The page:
Writing an Embedded Operating System in Rust
Alistair Francis, Western Digital [Open Source Summit EU 2022]

Rust is a systems language like C, that can be used to build reliable and efficient software. It provides compile-time memory and thread safety. It’s slowly being introduced into open source projects, including the Linux kernel. There is even talk about rewriting the NVMe driver in rust. This allows to evaluate performance, it turns out to be about the same as C, and it might even get better as some of the current C bindings are converted to Rust as well.

Rust is similar to C in a lot of aspects. It’s fully ahead of time compiled. It focuses on programmer control and zero runtime overhead. It works well on bare metal in addition to hosted. It links with C/C++ programs and libraries.

Differences: really storngly typed (no casts), modules instead of include files, statements evaluate to values (so everything is an expression). References are completely different: there can be only one mutable reference or many immutable reference - that is the core of the memory and thread safety. It has powerful generics and macros. It also has an unsafe subset that allows to bypass some of the safety constraints.

unsafe doesn’t say that it’s wrong, it says that the programmer knows something that the compiler doesn’t. This makes it easy to focus reviewers and comments on the unsafe parts. They are usually also hidden behind wrappers.

Rust has 3 bundled library: core is always there. alloc gives you memory - you can skip it completely (i.e. only static allocation) or implement you own. std contains a bunch of utilities and uses alloc (either your own or the standard one).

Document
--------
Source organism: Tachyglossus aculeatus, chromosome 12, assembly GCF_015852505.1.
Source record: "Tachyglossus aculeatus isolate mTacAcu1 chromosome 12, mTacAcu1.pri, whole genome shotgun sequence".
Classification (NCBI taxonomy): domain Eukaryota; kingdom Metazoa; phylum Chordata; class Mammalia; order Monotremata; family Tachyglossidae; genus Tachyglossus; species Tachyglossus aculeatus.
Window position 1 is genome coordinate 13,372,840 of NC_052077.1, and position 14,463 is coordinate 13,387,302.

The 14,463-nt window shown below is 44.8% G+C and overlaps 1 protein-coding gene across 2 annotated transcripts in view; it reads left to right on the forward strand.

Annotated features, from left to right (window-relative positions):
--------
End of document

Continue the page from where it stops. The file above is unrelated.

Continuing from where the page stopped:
Tock is an OS written in rust targetting microcontrollers without MMU.

The core kernel has scheduler etc. Microcontroller-specific drivers use unsafe for IO etc and are trusted (they actually usually don’t use it, instead they use lower-level crates that wrap the unsafe things like MMIO, but they are allowed to). Protocol implementations (e.g. bluetooth) are done in capsules. These are not allowed to use unsafe at all (config option that disallows unsafe completely). All this runs in supervisor mode. Applications run in user mode (untrusted mode on ARM).

Hardware abstraction is done with traits. These define what functions an implementation must implement. This allows a capsule to use a driver for any microcontroller, the capsule specifies which traits it uses. Rust statically enforces that the low-level driver implements everything that the driver needs.

An OS needs inline assembly, e.g. for startup code. Rust supports that. It’s of course always unsafe.

On RISC-V, Tock uses ePMP (memory protection) to isolate applications from the kernel and other applications. Also no executable code is writeable.

Pain points:

  • Lifetimes can get complicated. You basically have to specify which objects stay alive together.
  • Rust can still panic - which you don’t want in an OS. Explicit ones (i.e. asserts) are fine. But hidden ones are bad, e.g. out-of-bound array access causes a panic. In addition to make it difficult to handle this, it also causes code size inflation because it adds strings to the executable. There is no easy way to catch panics. Linux has the same issue. The hope is that the language is going to evolve to make this more controllable.
  • There is a lot of overhead due to dynamic dispatch. You can easily write dynamic dispatch without realizing. There can be functions that are due to dynamic dispatch that never can be called but LTO doesn’t find them so they still end up in the binary.

For tock, compilation times aren’t bad because it builds something small. Only really big applications really suffer from it.

There is a google project that uses tock, otherwise there are no known users.